Late termination of pregnancy by intracardiac potassium chloride injection: 5 years’ experience at a tertiary referral centre
L Govender, J Moodley
South African Medical Journal , 2013,
Abstract: Objectives. To report our experience with intracardiac potassium chloride (KCl) injection as a method of feticide for severe congenital abnormalities beyond 24 weeksf gestation. Method. A retrospective chart review. Patient demographics and types of fetal anomalies were analysed according to the groups that accepted or declined late termination of pregnancy (LTOP, .24 weeks) for severe congenital abnormalities. Results. Of 3 896 women referred to the Fetal Medicine Unit at Inkosi Albert Luthuli Central Hospital, KwaZulu-Natal, 2 209 (56.7%) were at .24 weeksf gestation at their first visit. LTOP for severe congenital abnormalities was offered to 253 (11.5%), of whom 191 (75.5%) accepted. Differences in maternal age, parity, race and religion were not statistically significant. The type of fetal abnormalities and gestational age at diagnosis influenced the decision-making process in >80% of the women. The most frequent indications for LTOP were brain and spinal abnormalities (53.0%), and aneuploidy (20.6%). Feticide by ultrasound-guided intracardiac KCl injection was performed in 138/191 cases (72.2%); 53 women who accepted LTOP did not undergo feticide for a variety of reasons. The mean interval between diagnosis and performance of feticide was 10 days (range 0 - 42 days). Fetal asystole was achieved in all cases within 2 minutes by a single-needle injection of intracardiac KCl; the mean duration of the procedure was 12 minutes (range 6 - 25 minutes). There were no maternal complications, and stillbirths occurred in all cases. Conclusion. Feticide by ultrasound-guided intracardiac KCl injection was an acceptable, safe and effective method for LTOP. Further studies are needed to determine the minimum dosage of KCl required to achieve the desired effect.
Hemolytic Uremic Syndrome: Late Renal Injury and Changing Incidence—A Single Centre Experience in Canada  [PDF]
Pierre Robitaille,Marie-José Clermont,A?cha Mérouani,Véronique Phan,Anne-Laure Lapeyraque
Scientifica , 2012, DOI: 10.6064/2012/341860
Abstract: Aims. To assess trends in the incidence of pediatric diarrhea-associated hemolytic uremic syndrome (D+ HUS) and document long-term renal sequelae. Methods. We conducted a retrospective cohort study of children with D+ HUS admitted to a tertiary care pediatric hospital in Montreal, Canada, from 1976 to 2010. In 2010, we recontacted patients admitted before 2000. Results. Of 337 cases, median age at presentation was 3.01 years (range 0.4–14). Yearly incidence peaked in 1988 and 1994-95, returning to near-1977 levels since 2003. Twelve patients (3.6%) died and 19 (5.6%) experienced long-term renal failure. Almost half (47%) The patients required dialysis. Need for dialysis was the best predictor of renal sequelae, accounting for 100% of severe complications. Of children followed ≥1 year ( , mean follow-up years), 19 had severe and 18 mild-to-moderate kidney injury, a total sequelae rate, of 18.6%. Ten years or more after-HUS ( , mean follow-up years), 8 (9.4%) patients demonstrated serious complications and 22 (25.9%) mild-to-moderate, including 14 (16%) microalbuminuria: total sequelae, 35.3%. Conclusions. Patients with D+ HUS should be monitored at least 5 years, including microalbuminuria testing, especially if dialysis was required. The cause of the declining incidence of D+HUS is elusive. However, conceivably, improved public health education may have played an important role in the prevention of food-borne disease. 1. Introduction Hemolytic uremic syndrome (HUS) is the most frequent cause of acute kidney injury in children. Approximately 5% of children with HUS die within the acute phase of the disease, with early studies reporting a mortality rate as high as 21% [1, 2]. As many as 25% of HUS survivors sustain long-term renal sequelae [3]. HUS is a systemic microangiopathy characterized by acute hemolytic anemia, thrombocytopenia, and renal failure [4]. In the classic or typical form, it is preceded by a prodrome of bloody diarrhea and gastroenteritis ( HUS) due to infection with strains of Escherichia coli (E. coli) that produce Shiga-like toxin, also known as verotoxin [3]. Shiga toxin-producing E. coli (STEC), or verotoxin-producing E. coli (VTEC), such as E. coli O157:H7 have been systematically recovered from stools of patients with HUS since the mid-1980s, when this association was clearly established [5]. An atypical form of HUS has also been described. Accounting for 5–10% of pediatric HUS cases, the atypical form HUS is due to a variety of causes, including complement pathway abnormalities [6]. The percentage of HUS patients presenting with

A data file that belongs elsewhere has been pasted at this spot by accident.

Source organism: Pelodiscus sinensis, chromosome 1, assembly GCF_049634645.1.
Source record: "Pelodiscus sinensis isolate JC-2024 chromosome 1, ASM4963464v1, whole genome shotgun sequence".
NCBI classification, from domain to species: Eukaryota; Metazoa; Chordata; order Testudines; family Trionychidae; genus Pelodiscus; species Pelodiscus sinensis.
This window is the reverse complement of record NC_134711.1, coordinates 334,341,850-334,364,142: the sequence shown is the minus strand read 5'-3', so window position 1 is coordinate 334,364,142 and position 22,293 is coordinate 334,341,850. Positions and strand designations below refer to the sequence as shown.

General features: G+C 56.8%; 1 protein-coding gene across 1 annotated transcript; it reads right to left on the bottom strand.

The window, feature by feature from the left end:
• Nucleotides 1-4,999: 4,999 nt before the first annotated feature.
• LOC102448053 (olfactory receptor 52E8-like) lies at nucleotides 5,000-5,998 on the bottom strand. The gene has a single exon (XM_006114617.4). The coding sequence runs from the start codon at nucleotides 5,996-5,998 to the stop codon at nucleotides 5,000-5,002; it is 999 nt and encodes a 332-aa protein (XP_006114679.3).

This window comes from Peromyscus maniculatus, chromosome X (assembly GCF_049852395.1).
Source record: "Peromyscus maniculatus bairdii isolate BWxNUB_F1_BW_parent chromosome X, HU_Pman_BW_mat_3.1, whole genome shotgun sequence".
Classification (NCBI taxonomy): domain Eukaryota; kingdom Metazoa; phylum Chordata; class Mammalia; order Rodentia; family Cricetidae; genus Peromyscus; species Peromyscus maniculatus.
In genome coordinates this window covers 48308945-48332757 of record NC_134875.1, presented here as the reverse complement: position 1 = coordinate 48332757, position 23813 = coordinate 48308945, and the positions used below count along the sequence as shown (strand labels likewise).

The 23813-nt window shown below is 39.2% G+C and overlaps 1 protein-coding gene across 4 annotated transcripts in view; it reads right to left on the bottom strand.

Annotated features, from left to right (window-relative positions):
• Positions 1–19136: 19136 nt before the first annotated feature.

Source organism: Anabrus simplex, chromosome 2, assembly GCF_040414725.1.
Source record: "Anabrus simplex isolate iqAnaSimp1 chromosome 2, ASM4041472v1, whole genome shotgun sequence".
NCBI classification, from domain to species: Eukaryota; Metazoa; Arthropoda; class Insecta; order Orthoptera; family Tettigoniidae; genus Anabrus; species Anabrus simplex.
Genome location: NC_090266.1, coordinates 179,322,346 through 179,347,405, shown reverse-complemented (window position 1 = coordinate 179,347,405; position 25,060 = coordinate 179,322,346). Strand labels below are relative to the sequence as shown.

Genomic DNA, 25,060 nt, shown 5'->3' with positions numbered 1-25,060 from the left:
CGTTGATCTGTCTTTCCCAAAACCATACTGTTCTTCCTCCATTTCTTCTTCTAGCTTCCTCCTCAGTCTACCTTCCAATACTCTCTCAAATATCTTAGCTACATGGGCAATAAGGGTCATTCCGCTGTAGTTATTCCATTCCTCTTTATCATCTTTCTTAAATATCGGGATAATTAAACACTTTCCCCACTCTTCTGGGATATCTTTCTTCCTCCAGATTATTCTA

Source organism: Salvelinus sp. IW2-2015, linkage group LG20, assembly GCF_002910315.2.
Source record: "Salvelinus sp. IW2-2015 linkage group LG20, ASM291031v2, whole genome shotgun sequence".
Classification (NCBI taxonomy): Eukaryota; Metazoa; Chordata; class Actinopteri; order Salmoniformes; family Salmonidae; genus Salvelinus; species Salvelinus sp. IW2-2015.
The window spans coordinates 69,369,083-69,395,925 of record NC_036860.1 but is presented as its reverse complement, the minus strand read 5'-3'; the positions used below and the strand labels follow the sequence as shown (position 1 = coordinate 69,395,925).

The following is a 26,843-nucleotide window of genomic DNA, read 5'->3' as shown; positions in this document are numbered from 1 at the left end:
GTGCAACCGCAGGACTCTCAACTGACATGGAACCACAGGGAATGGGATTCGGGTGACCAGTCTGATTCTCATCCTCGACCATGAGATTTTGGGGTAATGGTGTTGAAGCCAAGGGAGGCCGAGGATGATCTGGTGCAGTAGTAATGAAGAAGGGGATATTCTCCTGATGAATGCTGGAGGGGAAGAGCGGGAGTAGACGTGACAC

The Experience in Nicaragua: Childhood Leukemia in Low Income Countries—The Main Cause of Late Diagnosis May Be “Medical Delay”  [PDF]
C. De Angelis,C. Pacheco,G. Lucchini,M. Arguello,V. Conter,A. Flores,A. Biondi,G. Masera,F. Baez
International Journal of Pediatrics , 2012, DOI: 10.1155/2012/129707